News Digest

Jul 04, 2020

Media Digest

Jul 04, 2020


Bi-weekly CAW Media Digest.
The Digest provides updates on
the most recent developments in Central Asia.
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Kyrgyz lawmakers have passed new legislation aimed at fake news on the internet, but opponents of the bill see it as a dangerous step towards state censorship of the fledgling investigative journalism field in the country. The bill's writers struggled to define how exactly the legislation would function and how "truth" would be ascertained. All that remains now is for President Jeenbekov to approve the bill.
Uzbekistan's infamous cotton induustry has gone a long way towards ending forced labor and child-labor, but Umida Niyazova writes that the real challenge will come in the form of changing the industry's relationship with civil society. The country's police forces still target human rights activists, and it is difficult to imagine any genuine or long-lasting reform with such an oppressive political climate.
As is the case with many countries across the globe, the Central Asian states have been struggling to deal with reopening their economies. COVID-19 cases have exploded after initial optimism about testing capabilities and lock-downs in Kazakhstan and Kyrgyzstan, and the all of the countries in the region have dubious reporting and testing regimes in place.
The long saga surrounding former Kyrgyz President Almazbek Atambayev is finally drawing to a close, with a court recently handing down a 11 year sentence. Mr. Atambayev was charged with corruption and property expropriation charges upon losing his presidential immunity, and his initial attempts to arrest him lead to public riots and an armed show-down with state security forces at his compound. Mr. Atambayev claims that the charges are politically-motivated.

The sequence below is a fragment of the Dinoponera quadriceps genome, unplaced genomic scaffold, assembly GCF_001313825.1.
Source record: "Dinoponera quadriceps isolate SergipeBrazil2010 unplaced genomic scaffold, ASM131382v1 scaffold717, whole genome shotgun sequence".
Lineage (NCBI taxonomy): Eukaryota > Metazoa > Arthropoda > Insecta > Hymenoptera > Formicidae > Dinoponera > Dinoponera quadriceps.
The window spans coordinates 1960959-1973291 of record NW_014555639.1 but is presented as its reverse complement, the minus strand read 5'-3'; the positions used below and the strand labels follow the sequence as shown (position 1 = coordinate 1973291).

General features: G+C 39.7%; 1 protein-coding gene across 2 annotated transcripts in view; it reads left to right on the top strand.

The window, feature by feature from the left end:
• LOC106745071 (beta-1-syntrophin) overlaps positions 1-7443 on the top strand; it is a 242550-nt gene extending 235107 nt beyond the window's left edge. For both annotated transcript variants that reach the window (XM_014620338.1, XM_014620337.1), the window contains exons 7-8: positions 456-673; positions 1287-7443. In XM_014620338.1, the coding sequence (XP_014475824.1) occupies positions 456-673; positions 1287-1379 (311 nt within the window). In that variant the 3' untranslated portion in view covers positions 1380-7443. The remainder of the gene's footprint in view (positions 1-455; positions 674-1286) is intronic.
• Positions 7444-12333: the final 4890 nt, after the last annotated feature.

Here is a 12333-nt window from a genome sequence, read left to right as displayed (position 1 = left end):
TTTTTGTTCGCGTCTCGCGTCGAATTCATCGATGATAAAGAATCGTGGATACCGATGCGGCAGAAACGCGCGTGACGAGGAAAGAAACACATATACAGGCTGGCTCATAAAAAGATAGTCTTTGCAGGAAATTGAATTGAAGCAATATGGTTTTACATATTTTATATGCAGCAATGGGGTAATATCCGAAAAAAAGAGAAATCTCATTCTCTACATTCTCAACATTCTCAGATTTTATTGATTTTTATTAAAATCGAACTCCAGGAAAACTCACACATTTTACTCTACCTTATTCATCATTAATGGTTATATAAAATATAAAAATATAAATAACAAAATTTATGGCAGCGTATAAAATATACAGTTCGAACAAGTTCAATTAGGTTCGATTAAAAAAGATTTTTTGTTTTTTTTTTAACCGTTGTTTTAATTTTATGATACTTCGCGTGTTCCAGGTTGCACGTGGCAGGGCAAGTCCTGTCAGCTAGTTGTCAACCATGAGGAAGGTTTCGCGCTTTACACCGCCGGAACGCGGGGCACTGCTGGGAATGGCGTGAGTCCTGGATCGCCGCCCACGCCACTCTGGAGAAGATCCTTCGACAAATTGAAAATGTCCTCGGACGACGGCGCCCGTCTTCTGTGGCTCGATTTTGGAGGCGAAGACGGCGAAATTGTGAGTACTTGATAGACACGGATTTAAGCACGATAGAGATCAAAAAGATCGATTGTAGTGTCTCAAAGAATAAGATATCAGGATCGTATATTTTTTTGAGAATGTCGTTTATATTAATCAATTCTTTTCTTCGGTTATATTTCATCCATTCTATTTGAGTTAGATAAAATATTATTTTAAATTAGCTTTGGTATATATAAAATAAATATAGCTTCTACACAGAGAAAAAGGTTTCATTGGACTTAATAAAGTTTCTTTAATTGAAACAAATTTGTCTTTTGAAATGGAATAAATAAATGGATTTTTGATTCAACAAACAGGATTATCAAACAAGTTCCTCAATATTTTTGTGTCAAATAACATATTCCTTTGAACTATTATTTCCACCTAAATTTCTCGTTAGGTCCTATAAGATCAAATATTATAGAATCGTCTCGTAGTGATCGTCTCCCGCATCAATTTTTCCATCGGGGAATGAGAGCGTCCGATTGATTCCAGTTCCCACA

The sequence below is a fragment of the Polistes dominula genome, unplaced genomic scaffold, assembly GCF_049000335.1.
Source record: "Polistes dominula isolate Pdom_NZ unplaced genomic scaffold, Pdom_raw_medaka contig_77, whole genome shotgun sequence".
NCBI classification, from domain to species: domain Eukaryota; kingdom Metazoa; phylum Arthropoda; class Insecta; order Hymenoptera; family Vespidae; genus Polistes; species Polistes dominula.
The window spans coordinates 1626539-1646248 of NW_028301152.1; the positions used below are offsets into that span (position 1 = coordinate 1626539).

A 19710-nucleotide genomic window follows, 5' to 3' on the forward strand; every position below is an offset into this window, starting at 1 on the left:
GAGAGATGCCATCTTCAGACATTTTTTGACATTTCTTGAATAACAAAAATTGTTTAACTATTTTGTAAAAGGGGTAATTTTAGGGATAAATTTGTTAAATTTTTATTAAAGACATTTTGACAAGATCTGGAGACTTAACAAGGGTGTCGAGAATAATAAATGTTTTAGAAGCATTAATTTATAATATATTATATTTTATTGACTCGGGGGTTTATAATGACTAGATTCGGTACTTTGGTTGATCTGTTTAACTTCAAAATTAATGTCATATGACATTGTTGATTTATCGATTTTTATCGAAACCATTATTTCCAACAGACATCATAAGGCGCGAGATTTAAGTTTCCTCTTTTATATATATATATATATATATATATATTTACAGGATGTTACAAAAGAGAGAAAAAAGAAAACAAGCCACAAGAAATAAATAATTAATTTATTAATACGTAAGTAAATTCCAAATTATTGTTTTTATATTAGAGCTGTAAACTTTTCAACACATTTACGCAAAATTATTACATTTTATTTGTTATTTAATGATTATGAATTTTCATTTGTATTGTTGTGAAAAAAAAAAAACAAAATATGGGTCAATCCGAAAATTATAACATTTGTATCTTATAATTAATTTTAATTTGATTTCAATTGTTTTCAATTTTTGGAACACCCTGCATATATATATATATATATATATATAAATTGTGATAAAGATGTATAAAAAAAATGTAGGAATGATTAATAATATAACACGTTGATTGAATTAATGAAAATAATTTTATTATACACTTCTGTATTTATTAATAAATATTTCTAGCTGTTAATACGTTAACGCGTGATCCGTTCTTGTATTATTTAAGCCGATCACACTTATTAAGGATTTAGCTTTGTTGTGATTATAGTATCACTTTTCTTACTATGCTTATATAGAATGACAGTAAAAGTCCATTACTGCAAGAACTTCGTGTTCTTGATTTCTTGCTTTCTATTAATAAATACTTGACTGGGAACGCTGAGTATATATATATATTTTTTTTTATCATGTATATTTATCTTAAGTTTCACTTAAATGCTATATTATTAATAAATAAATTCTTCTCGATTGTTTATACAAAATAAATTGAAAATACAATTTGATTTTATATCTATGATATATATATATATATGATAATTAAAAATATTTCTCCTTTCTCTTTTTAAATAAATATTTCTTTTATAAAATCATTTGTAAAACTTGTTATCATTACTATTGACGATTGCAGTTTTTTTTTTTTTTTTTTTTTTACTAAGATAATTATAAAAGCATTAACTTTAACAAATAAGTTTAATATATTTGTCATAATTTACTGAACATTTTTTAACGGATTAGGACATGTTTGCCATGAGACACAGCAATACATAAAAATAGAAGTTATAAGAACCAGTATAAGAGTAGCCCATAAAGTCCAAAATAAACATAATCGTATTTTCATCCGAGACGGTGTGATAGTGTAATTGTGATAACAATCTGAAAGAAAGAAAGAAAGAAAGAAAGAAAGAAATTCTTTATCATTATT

Paul Goble writes about the growing disconnect between Russian Central Asian policy and the realities facing diplomatic involvement in the region. Recent remarks by an Uzbek commentator about Russia's role in Central Asia have drawn a number of heated responses by Russian analysts.
A dozen US Senators called upon all five of the Central Asian States to release their "prisoners of conscience." Individuals mentioned in the statement are generally human rights activists who have been imprisoned on politically-motivated charges or after flawed court proceedings.

CAW Team